The first practical typewriter was invented by Christopher Latham Sholes, and was marketed by the Remington Arms company in 1873. The action of the type bars in the early typewriters was very sluggish, and tended to jam frequently. To fix this problem, Sholes obtained a list of the most common letters used in English, and rearranged his keyboard from an alphabetic arrangement to one in which the most common pairs of letters were spread fairly far apart on the keyboard. Because typists at that time used the "hunt-and-peck" method, Sholes's arrangement increased the time it took for the typists to hit the keys for common two-letter combinations enough to ensure that each type bar had time to fall back sufficiently far to be out of the way before the next one came up. Note that Sholes hadn't imagined that typing would ever be faster than handwriting, which is usually around 20 words per minute (WPM) or less.
Around 1878, ten-finger typing, promoted by Mrs. L. V. Longley, the head of a Cincinnati school for stenographers, started to replace two-finger typing. Later, Frank E. McGurrin, a federal court clerk in Salt Lake City, taught himself to touch-type without looking at the keys. When McGurrin won a highly publicized typing contest between himself and Louis Taub of Cincinnati (both of whom claimed to be the "world's fastest typist"), touch-typing began to catch on.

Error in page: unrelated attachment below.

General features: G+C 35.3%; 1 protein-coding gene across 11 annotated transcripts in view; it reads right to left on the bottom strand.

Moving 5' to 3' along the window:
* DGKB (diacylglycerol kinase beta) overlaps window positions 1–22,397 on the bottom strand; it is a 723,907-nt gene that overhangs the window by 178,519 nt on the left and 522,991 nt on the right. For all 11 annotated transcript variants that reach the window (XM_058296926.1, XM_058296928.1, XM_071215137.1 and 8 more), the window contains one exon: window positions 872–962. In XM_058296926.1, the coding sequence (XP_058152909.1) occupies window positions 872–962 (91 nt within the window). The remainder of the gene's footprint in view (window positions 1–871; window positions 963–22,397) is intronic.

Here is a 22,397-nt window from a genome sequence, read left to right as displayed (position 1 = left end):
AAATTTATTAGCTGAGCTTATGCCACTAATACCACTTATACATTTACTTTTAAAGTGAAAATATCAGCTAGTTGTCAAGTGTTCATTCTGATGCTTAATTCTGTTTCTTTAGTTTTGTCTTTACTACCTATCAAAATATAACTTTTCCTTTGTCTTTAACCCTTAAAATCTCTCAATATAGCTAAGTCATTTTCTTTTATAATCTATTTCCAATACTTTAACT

Although typists' speeds quickly surpassed the one- and two-finger speeds achieved by early typists on the original alphabetic keyboards, the actions on the newer typewriters kept improving to keep up, and the jamming problem did not recur. Sholes himself was granted a patent on an improved keyboard arrangement in 1896. However, then as now there was widespread belief in the myth that the benefits of retraining typists were not worth the costs, and to this day the qwerty keyboard layout has remained the industry standard.
See Typing Errors, from the June 1996 issue of Reason Magazine for more information.
Please note the following before sending me email:
R. C. Cassingham, The Dvorak Keyboard, (Arcata, California: Freelance Communications, 1986; ISBN: 0-935309-10-1), pp. 21-24, 27.
jcb's Dvorak page / send
Last modified: 2001/07/16 12:45:43 by Jeff Bigler